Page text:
Tulsi is a plant that has a whole raft of health benefits. Modern research has classified Tulsi as a herb that supports the body’s natural immune system while relieving the body’s negative reaction to stress. It has been used in traditional Ayurvedic herbal medicines for thousands of years to promote and maintain wellness.

It’s referred to in Ayurveda as a rejuvenative, rasayana or restorative herb. It is said that you should eat seven Tulsi leaves a day for good health. They balance kapha and calm vata. It is said to be effective against respiratory tract diseases, coughs and colds. It helps the body adapt to environmental, physical and emotional stressors, supports normal functions, and restores balance. It is a tonic for the heart and the immune system, it  clears the mind and is also said to break up pranic congestions in the aura. The plant itself has a purifying effect on the environment.

You might like to try Tulsi Rasam and Phanta Tea with Tulsi.  Tulasi can also be spelt as Tulsi or Thulasi, or called Holy Basil. Don’t get it confused with Thai or South East Asian Holy Basil, it is an Indian Holy Basil and quite different to the Thai herb. Our Tulsi recipes are here.

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Ginger and Tulsi Tea | Tulasyadi Phanta | For when you need to rest

Phanta Tea is a beautiful, relaxing tea. Just what you need!

Tulsi tea with ginger is very good for you, especially in early spring. Ayurvedically, it is good for sinusitis, flu, hayfever, bronchitis, asthma and some fevers. (Consult your Ayurvedic practictioner.) Phanta is a hot infusion in Ayurveda.

It is gentle and calming, reducing Vata and Kapha, but raising Pitta. Drink it at a time that you can relax and take some bed rest. It is best to avoid cold for a couple of hours after drinking.

Tulsi is the Holy Basil of India, with a taste somewhere between mint and basil. You can often buy Tulsi tea in organic and health shops. If I can’t find Tulsi, I make this tea with ordinary basil and it still works wonders.

You can read more about the extraordinary healthy properties of Tulasi here.  Tulasi can also be spelt as Tulsi or Thulasi, or called Holy Basil. Don’t get it confused with Thai or Sth East Asian Holy Basil, it is an Indian Holy Basil and quite different to the Thai herb. You can see another version of Tulasyadi Phanta, and all of our our Tulsi recipes here.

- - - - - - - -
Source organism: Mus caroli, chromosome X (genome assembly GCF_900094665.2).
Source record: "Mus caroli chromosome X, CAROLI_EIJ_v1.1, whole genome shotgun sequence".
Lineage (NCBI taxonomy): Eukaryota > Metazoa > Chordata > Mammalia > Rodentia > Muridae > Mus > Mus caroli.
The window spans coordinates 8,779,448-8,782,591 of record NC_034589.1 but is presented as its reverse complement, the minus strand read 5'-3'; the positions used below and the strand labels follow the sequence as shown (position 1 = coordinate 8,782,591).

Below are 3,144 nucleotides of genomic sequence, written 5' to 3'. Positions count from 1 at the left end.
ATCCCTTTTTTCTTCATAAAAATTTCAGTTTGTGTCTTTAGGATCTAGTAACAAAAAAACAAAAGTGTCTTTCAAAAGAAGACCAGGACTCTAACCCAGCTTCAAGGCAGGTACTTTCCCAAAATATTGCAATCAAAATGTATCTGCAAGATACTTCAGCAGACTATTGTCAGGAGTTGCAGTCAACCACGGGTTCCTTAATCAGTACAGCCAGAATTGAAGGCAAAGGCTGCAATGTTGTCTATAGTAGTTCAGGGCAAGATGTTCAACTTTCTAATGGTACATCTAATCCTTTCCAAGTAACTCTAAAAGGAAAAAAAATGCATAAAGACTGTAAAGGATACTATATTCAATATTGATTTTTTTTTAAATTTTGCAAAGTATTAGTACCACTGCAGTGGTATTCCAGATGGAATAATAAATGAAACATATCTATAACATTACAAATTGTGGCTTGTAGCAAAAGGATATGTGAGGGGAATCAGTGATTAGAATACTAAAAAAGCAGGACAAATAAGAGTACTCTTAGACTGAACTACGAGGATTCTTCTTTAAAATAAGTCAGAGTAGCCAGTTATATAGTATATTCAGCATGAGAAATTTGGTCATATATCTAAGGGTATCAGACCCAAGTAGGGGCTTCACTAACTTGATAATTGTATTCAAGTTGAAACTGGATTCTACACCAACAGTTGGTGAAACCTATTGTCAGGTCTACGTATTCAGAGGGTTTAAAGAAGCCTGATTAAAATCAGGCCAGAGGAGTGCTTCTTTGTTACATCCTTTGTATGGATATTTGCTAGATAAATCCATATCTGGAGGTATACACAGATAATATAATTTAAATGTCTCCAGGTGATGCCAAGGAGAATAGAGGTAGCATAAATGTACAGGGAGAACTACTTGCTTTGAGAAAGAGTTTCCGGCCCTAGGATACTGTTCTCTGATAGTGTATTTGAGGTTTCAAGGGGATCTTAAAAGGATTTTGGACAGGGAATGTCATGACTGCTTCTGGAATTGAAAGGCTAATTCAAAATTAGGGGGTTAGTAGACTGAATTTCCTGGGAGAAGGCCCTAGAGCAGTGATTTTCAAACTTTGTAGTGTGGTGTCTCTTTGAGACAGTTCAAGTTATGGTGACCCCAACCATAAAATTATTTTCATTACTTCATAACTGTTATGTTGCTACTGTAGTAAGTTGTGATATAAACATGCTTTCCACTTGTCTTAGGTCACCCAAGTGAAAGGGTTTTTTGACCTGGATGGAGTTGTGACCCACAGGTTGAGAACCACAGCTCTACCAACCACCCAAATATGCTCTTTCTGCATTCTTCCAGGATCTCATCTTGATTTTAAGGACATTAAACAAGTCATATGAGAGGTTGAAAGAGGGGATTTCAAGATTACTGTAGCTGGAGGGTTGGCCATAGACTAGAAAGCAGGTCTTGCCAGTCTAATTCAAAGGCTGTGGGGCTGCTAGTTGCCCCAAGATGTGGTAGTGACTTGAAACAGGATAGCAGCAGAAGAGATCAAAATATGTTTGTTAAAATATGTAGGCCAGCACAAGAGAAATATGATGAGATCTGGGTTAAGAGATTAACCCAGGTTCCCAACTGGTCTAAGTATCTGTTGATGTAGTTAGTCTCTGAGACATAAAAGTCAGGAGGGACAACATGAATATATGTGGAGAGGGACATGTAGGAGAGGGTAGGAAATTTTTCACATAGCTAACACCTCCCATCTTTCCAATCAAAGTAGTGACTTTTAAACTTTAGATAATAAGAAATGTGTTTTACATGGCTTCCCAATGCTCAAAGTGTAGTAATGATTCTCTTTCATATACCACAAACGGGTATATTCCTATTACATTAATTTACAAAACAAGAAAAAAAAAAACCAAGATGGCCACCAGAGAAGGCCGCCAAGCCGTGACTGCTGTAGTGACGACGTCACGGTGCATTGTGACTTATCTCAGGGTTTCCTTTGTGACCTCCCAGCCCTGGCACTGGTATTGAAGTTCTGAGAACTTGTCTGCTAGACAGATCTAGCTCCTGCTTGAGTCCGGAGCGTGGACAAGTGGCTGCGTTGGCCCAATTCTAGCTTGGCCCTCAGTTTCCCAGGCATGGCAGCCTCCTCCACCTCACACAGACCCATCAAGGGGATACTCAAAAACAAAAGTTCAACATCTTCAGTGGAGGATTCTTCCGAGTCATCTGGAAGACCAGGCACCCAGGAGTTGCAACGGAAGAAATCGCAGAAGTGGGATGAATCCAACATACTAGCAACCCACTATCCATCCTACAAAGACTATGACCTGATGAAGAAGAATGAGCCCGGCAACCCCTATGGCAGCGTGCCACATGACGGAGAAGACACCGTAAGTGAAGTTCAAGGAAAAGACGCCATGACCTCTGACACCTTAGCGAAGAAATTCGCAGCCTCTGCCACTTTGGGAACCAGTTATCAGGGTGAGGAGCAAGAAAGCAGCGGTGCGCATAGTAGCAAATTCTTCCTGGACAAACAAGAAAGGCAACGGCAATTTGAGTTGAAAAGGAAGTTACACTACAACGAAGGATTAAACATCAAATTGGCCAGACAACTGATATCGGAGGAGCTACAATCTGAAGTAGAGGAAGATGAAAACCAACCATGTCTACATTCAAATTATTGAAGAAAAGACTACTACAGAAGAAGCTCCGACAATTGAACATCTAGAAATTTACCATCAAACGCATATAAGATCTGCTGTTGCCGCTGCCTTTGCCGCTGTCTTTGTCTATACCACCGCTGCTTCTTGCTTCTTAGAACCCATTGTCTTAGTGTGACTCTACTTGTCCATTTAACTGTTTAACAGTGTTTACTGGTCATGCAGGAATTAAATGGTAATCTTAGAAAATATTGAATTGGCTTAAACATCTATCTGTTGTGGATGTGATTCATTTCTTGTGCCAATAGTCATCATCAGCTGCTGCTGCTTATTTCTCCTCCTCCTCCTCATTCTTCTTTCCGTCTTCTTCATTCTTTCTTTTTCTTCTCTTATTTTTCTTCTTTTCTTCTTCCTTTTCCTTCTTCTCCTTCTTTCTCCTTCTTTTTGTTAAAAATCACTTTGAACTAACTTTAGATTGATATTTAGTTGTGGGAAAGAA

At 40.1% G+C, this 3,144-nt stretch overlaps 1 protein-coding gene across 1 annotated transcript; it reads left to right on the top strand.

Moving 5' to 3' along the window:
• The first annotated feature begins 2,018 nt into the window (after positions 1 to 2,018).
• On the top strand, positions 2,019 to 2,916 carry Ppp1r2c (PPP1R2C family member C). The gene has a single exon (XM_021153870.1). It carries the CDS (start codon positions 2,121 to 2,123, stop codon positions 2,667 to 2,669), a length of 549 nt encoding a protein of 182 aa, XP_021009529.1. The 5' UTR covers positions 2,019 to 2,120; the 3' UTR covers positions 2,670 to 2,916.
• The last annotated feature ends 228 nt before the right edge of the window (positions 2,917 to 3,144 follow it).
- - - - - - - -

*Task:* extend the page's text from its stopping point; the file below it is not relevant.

Similar teas include Liquorice Ginger Chai, Spring Chai, Dr. Kilkani’s Ayurvedic Chai, Longan and Ginger Tea, Ginger Root and Turmeric Tea, Rosebud and Borage Flower Tea, and Cumin, Coriander and Ginger Tea.

Our Tulasi recipes are here, and our Ayurveda recipes here. You might like to browse our other Teas as well. Or explore our Mid Spring recipes.

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Pesto in many forms

Pesto is one of those essentials, a perennial item in the fridge. Play with it to vary textures and tastes.

Pesto is one of those essentials, a perennial item in the fridge. Learn to play with it to vary textures and tastes. The recipe for pesto can be generalised to other herbs, for example, chervil and lemon balm make quite extravagant pesti. Coriander Pesto is good. Some may say that such recipes are not pesto, but keep in mind that parsley and marjoram have been used in place of basil for a long time in Italy. In Germany, a Green Sauce is made in similar fashion to pesto from a mixture of 7 herbs.

It is worth learning to make pesto by hand with a  mortar and pestle – the difference is substantial. Once you’ve made it this way you will never ever go back.

Are you looking for pasta sauces? Try Pasta with a Cauliflower Sauce, Baked Tomato Pasta Sauce, and Pasta Sauce with Aubergine, Red Peppers and Tomato.

You might also like our Pesto recipes. All of our Pasta Sauce recipes are here. Or you might like to browse our Italian recipes here. Alternatively, take some time to check out our easy Mid Summer recipes.

Feel free to browse other recipes from our Retro Recipes series – vegetarian recipes from our first blog from 1995 – 2006.

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Basil and Basil Types

Did you know that there are hundreds of types of Basil?

 Basil is a fragrant herb with around 60 different types and a subtle flavour (when used correctly) that is used in salads, Pilafs, Sauces and Purees such as Pistou and Pesto, and Pickles throughout the Mediterranean, Middle East, India and SE Asia.

You might like to try our recipes that use Basil – you can find them here. Continue reading “Basil and Basil Types”